Our Neighbor, The Spy
An hour with CIA Former Chief of Counterintelligence, Jim Olson
Full Interview
By: Ashley Diamond Siegert

On Tuesday, June 12, 2012, I spent an hour with Former Chief of Counterintelligence for the CIA and current Professor of Intelligence, James Olson. The Summary Article can be found in the July 2012 issue of About Town Press. Below, is the full interview.

ADS: First of all, what brought you here to Texas A&M?
Olson: It was just a piece of luck, because when I was finishing up my last CIA Assignment overseas in Mexico, I applied for what we call the Officer in Residence Program. I had always thought that maybe someday I would like to teach, and this was a great way to do it because I would still be a CIA employee but then at the request of a University we send officers out to teach intelligence. We want to encourage intelligence as an academic discipline. I was designated to go to Marquette University when I got a call from George Tenet who was the director of the CIA and he said, Jim, guess who just called? President Bush. He is putting his library and museum down at Texas A&M and in conjunction there is going to be a school of government and he called because he wants someone to come down to teach intelligence and you and Meredith are the only ones we have ready to go. He wants somebody soon.” And what do you say to an ex-director of the CIA and a former president? You say Yes sir. I had served under President Bush when he was director of the CIA and as president and I have great respect for him. And I actually briefed him when he was Vice President and President, so I thought this was quite an honor. And we have never regretted it. This is a special place. The traditions, the service, the values the faith, integrity, it’s just like nothing we have seen any place else.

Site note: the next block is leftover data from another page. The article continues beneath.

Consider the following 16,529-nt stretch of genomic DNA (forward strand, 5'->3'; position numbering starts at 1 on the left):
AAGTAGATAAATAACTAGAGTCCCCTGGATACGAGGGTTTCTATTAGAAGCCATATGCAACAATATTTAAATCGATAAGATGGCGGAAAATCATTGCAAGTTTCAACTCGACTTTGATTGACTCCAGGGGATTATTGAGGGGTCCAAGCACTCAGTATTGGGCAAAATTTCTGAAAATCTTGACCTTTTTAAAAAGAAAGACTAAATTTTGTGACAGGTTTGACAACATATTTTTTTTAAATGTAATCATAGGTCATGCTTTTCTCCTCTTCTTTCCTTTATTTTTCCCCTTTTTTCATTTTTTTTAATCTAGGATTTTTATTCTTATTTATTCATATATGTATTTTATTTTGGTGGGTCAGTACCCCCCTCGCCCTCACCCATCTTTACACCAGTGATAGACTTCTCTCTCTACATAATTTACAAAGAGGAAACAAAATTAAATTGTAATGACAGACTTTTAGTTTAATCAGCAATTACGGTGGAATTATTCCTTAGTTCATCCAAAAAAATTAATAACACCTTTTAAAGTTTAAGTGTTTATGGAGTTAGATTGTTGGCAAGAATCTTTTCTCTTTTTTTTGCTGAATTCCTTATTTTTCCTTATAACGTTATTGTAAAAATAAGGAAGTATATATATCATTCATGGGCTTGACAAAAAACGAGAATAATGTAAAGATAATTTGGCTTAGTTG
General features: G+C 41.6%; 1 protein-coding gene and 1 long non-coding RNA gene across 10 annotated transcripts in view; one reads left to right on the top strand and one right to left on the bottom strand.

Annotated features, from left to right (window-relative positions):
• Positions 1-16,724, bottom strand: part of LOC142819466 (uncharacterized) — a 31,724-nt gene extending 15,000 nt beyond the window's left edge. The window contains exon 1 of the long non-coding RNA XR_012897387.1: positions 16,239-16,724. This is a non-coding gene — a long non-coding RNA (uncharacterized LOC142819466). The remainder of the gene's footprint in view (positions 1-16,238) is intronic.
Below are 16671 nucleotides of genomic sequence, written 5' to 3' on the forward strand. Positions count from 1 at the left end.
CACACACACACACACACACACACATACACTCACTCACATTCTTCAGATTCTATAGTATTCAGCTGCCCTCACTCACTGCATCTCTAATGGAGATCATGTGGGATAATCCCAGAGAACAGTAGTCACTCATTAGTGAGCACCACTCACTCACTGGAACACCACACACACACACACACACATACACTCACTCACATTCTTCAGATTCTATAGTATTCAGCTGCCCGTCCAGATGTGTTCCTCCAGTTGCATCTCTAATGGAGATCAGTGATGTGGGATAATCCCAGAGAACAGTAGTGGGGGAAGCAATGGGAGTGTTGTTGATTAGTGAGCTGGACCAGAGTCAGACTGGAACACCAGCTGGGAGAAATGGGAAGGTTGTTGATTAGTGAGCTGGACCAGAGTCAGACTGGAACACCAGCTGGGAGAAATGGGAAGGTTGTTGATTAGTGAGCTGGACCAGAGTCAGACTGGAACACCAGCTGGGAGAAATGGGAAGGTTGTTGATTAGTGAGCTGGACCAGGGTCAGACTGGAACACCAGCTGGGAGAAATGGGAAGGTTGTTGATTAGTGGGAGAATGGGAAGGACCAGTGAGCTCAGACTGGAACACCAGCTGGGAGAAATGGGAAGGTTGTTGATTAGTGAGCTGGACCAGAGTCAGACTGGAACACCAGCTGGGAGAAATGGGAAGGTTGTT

ADS: The CIA Now recruits more from Texas A&M more than any other school, is that in part because of your presence here at the Bush school?
Olson: I hope so. I consider myself a resource to Texas A&M students who might be interested in careers in intelligence or some other aspect of national security.
I know that our recruiters really like Texas A&M. They are down here a lot and the Bush school’s national studies program in which I teach is considered one of the top programs of its kind in the country and so the CIA loves this program. They are down here a lot.

ADS: You mentioned in your book that your ear for languages was one of the things that helped spark your recruitment to the CIA. How many languages do you now speak?
Olson: Before I got to the CIA I had pretty good French and Russian already, I think that’s one of the reasons I got recruited. The CIA Perfected those and then taught me, from scratch, German and Spanish. And that’s not unusual, that’s a very typical CIA career. Other professions do their thing, and in the CIA we learn foreign languages. We have to because we have to deal with our foreign counterparts in their language.

ADS: For a student interested in going into a career in the CIA, aside from language, what is your top advice for them to prepare?
Olson: I tell students that at that stage in their careers, particularly as undergraduates, it’s really simple. There are only 2 things that you have to worry about. You have to make grades, because we are very competitive and if you don’t make grades, it’s not going to happen, and secondly, you have to stay clean.